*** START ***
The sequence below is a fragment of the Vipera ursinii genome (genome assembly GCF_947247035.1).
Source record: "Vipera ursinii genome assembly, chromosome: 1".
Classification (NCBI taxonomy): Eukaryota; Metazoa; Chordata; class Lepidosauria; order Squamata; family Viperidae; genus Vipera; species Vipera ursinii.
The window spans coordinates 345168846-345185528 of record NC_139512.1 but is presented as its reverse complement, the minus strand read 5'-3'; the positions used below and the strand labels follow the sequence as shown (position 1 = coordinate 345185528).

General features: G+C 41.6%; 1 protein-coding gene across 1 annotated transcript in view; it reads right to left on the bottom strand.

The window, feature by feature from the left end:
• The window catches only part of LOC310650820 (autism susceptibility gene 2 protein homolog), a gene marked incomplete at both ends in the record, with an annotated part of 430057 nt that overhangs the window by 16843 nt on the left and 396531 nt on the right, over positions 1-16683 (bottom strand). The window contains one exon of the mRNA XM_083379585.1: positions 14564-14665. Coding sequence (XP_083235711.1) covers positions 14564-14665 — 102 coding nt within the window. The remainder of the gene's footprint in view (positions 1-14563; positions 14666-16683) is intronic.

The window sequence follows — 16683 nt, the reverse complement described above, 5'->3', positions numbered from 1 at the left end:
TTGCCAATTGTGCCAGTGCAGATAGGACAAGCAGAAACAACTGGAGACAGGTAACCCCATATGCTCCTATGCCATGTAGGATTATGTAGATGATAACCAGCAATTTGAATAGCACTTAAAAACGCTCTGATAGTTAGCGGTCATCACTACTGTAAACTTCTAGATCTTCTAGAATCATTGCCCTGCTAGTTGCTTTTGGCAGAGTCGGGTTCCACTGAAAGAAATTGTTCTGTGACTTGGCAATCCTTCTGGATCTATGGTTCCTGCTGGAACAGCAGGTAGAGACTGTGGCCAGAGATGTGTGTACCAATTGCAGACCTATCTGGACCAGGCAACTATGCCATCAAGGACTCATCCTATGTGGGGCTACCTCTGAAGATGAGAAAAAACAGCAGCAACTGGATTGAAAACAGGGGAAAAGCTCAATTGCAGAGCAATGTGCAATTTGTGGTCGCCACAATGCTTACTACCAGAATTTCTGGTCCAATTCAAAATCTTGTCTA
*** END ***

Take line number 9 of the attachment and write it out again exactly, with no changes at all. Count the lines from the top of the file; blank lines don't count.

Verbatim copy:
TTGCCAATTGTGCCAGTGCAGATAGGACAAGCAGAAACAACTGGAGACAGGTAACCCCATATGCTCCTATGCCATGTAGGATTATGTAGATGATAACCAGCAATTTGAATAGCACTTAAAAACGCTCTGATAGTTAGCGGTCATCACTACTGTAAACTTCTAGATCTTCTAGAATCATTGCCCTGCTAGTTGCTTTTGGCAGAGTCGGGTTCCACTGAAAGAAATTGTTCTGTGACTTGGCAATCCTTCTGGATCTATGGTTCCTGCTGGAACAGCAGGTAGAGACTGTGGCCAGAGATGTGTGTACCAATTGCAGACCTATCTGGACCAGGCAACTATGCCATCAAGGACTCATCCTATGTGGGGCTACCTCTGAAGATGAGAAAAAACAGCAGCAACTGGATTGAAAACAGGGGAAAAGCTCAATTGCAGAGCAATGTGCAATTTGTGGTCGCCACAATGCTTACTACCAGAATTTCTGGTCCAATTCAAAATCTTGTCTA